Dale Says

January 26, 2010

A Place of Hope

Filed under: Travel — Dale @ 11:43 am

A Place of Hope: Touring a Township in South Africa

The hand-written poster in his house defines his philosophy:

“We didn’t inherit the world from our parents — we are borrowing it from our children.”

He is driven by an unshakable hope for a better future and believes that great things can be achieved when his diverse community works together. There are indications the efforts are paying off, but a great deal remains to be done.

His name is Afrika Moni and he guided us through the township of Imizamo Yethu, near Cape Town. He is a determined young man with a soft voice and a calm way of dealing with people. His goal of finding a better life for his community motivates him, and he has dedicated himself to helping achieve his dream.

Townships are South Africa’s slums. There are dozens of them throughout the country and they collectively house millions of people. Some folks moved to the townships when their neighborhoods were deemed “white only,” others came from rural areas of South Africa looking for work; still others are refugees from neighboring African countries.

This township is a few miles south of Cape Town, near the coastal city of Hout Bay. Here the contrast between wealth and poverty is striking. Residents of Hout Bay are typically white and affluent and they live in some of the nicest houses in the country.

But across the street in Imizamo Yethu 20,000 people live in rows of shacks that sprawl on the hillsides. Their presence is resented by their wealthy neighbors and many are unemployed.

Imizamo Yethu began in the 1980s when thousands of South Africans moved to Cape Town looking for work and found a shortage of public housing. Some built shacks in the bushes, which was resented by the residents of Hout Bay. In 1989 the local government developed a piece of land for settlement, which became the township. The city provided basic services such as streets, water, electricity and sewage, and residents were allowed to build temporary shelters. They named the settlement Imizamo Yethu (which in the local Xhosa language means “our combined effort”).

Now, 20 years later, the township has a church, a YMCA and community center, and a few small businesses. A police station has been built in Hout Bay to keep peace.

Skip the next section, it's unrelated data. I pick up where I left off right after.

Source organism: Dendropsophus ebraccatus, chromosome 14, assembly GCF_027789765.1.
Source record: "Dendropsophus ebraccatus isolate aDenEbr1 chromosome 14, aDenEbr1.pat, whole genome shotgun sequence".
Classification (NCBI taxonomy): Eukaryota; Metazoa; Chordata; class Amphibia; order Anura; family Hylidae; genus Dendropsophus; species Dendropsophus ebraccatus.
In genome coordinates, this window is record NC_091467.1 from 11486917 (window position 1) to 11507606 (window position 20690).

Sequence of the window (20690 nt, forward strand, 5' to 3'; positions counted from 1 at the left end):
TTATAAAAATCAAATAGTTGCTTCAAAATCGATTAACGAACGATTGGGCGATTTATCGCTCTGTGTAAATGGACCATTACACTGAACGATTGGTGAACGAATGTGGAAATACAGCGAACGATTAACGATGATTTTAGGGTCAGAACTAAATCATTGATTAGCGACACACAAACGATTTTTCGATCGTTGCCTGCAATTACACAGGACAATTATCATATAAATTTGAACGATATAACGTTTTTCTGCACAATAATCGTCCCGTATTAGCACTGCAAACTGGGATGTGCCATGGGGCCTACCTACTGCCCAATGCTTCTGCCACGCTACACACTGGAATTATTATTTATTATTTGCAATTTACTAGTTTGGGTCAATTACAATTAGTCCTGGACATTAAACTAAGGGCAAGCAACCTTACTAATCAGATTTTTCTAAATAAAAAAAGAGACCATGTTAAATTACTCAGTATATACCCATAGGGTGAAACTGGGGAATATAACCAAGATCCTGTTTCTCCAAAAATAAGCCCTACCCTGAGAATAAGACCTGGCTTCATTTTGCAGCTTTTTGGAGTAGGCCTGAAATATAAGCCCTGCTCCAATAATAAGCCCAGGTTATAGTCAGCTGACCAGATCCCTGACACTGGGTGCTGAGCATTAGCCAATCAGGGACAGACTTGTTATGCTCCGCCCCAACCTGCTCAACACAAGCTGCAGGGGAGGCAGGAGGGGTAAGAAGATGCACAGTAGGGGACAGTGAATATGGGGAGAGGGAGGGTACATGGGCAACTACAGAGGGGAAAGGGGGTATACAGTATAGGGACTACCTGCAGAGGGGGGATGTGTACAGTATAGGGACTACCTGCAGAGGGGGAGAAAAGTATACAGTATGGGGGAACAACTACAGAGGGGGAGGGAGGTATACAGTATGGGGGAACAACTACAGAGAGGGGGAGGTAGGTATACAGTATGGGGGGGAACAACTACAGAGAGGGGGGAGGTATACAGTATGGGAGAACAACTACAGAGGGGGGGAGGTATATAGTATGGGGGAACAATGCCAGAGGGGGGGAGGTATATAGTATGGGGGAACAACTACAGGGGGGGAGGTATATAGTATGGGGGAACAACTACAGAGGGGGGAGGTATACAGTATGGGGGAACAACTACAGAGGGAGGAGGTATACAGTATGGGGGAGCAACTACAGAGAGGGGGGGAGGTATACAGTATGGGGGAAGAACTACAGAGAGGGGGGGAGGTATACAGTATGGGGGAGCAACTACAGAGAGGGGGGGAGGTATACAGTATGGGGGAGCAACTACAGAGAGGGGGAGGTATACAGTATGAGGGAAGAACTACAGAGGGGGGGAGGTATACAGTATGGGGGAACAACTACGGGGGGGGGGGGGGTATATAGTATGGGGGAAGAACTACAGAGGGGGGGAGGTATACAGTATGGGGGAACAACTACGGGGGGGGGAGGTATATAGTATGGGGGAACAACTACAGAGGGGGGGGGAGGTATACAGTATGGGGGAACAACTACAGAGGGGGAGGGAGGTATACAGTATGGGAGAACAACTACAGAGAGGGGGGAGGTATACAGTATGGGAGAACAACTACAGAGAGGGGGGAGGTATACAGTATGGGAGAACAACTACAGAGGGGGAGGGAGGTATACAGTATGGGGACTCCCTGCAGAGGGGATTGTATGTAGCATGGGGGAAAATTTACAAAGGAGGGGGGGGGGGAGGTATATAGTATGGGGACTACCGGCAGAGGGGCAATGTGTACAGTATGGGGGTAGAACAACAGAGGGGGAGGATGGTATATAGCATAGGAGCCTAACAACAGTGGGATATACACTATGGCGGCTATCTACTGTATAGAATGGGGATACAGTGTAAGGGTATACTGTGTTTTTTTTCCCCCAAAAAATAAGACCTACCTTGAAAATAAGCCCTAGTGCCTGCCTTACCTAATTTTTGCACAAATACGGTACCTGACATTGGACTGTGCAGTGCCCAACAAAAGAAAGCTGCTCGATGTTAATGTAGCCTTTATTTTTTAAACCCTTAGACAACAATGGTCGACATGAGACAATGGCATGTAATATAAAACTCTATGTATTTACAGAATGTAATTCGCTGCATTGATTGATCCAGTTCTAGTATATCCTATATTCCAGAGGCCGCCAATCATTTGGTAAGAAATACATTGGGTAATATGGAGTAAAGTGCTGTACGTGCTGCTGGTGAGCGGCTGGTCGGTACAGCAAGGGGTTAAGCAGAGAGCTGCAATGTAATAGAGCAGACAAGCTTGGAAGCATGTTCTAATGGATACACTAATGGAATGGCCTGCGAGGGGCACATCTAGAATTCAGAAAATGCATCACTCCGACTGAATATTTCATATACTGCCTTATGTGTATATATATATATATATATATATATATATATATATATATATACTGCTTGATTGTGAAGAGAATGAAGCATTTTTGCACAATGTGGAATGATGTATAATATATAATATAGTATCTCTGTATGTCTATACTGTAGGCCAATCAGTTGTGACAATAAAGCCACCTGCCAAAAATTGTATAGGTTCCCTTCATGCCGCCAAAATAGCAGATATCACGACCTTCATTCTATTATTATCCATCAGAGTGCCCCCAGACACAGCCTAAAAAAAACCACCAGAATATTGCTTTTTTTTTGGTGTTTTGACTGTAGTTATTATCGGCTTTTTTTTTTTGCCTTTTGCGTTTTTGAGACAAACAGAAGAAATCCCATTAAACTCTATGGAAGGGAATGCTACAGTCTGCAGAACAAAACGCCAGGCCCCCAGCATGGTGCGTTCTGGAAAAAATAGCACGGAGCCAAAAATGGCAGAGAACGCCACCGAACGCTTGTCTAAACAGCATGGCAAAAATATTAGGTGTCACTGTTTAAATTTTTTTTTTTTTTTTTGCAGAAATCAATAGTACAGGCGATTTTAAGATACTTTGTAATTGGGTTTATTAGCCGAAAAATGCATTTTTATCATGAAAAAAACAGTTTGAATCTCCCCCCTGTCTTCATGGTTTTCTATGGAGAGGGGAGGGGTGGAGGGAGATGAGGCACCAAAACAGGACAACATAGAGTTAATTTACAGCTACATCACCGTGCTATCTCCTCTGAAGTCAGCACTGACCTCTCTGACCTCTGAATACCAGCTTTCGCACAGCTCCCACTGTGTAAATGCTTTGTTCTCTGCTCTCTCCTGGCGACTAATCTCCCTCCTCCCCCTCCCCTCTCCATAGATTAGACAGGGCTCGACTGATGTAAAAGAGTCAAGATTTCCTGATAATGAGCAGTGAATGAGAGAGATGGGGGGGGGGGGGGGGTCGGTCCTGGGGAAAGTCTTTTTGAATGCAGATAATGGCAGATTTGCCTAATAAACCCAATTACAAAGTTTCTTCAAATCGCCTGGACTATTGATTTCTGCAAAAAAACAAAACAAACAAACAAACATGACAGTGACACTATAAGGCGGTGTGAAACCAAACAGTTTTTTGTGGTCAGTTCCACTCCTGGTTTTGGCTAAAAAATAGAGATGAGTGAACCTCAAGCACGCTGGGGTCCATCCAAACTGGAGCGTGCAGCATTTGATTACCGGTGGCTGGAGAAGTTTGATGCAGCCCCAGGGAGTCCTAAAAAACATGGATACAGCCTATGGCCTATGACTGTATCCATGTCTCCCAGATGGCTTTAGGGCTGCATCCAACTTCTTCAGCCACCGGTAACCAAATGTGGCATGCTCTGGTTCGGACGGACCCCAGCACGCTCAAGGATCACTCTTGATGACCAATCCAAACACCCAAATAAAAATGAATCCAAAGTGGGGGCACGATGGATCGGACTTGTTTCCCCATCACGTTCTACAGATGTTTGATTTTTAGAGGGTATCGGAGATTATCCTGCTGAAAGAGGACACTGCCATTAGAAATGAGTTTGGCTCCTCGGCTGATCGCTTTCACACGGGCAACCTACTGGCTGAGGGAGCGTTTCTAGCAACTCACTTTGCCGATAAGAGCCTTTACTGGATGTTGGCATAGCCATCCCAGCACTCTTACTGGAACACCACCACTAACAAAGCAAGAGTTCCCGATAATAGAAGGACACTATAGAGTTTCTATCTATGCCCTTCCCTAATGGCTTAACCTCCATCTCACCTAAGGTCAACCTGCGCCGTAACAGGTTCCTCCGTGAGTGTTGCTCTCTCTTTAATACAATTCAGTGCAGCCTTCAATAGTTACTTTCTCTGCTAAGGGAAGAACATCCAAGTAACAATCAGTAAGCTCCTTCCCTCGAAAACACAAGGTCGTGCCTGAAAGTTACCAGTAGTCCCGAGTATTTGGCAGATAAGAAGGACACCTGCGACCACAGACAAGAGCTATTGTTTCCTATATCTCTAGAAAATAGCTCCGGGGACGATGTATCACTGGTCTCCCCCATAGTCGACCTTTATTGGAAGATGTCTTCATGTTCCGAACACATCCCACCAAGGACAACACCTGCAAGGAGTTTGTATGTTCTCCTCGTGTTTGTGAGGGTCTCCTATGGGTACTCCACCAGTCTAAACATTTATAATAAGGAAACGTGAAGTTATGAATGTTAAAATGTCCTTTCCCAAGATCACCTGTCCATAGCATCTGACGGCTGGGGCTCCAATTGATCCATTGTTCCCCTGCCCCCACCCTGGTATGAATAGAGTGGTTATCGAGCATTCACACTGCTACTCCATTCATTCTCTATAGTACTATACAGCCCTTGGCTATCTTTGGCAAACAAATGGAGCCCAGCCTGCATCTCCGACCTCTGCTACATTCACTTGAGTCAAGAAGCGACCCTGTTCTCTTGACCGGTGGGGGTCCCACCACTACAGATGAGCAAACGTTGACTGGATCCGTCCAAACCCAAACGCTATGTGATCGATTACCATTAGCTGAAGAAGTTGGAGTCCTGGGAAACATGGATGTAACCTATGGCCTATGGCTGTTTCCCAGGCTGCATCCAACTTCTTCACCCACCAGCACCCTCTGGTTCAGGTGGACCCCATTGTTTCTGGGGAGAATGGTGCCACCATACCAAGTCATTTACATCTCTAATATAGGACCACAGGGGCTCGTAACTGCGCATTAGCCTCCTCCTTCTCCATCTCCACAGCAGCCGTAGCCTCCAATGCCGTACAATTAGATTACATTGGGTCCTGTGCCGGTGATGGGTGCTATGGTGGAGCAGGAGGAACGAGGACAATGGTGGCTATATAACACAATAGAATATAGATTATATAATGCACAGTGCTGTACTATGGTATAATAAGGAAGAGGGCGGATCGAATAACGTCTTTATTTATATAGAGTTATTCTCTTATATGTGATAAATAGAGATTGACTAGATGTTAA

Homes are small; a few are brick and concrete, but most are scrap wood and tin. Some houses have running water; the rest share communal water facets. Most houses are supplied with limited electricity which must be supplemented by the residents.

Over the past few years there have been some improvements. Volunteers, including a group from Ireland, have built a few brick homes, and the South Africa government is putting up a few more. But most residents still live in shacks.

An elderly woman in a tin shack pleaded with us to help her get a better home.

“When the rains come, the water runs clear down to the floor,” she told us. “And I can hardly stand the noise on the roof.” She applied for a brick home, but has heard nothing.

The children of the township are dressed, though most are barefoot. They attend school in a nearby town and Afrika hopes they will stay in school because education is the best way out of the township.
Life in Imizamo Yethu is bleak, but there is hope.
We saw signs of hope in the faces of the children and in the voices of the people as they walked home in the evenings. Many were singing — they had made it through another day, and they had hope for tomorrow.
Afrika also has hope. He and others in the community hope to find a solution that will provide everyone decent living conditions.
If you want to help Afrika Moni contact him at www.suedafrika.net/imizamoyethu.

About the author:
Dale Fehringer is a free-lance writer who lives in San Francisco. He can be reached at dalefehringer@hotmail.com.

About the photographer:
Patty McCrary is a free-lance photographer who lives in San Francisco. She can be reached at fehringermccrary@aol.com.

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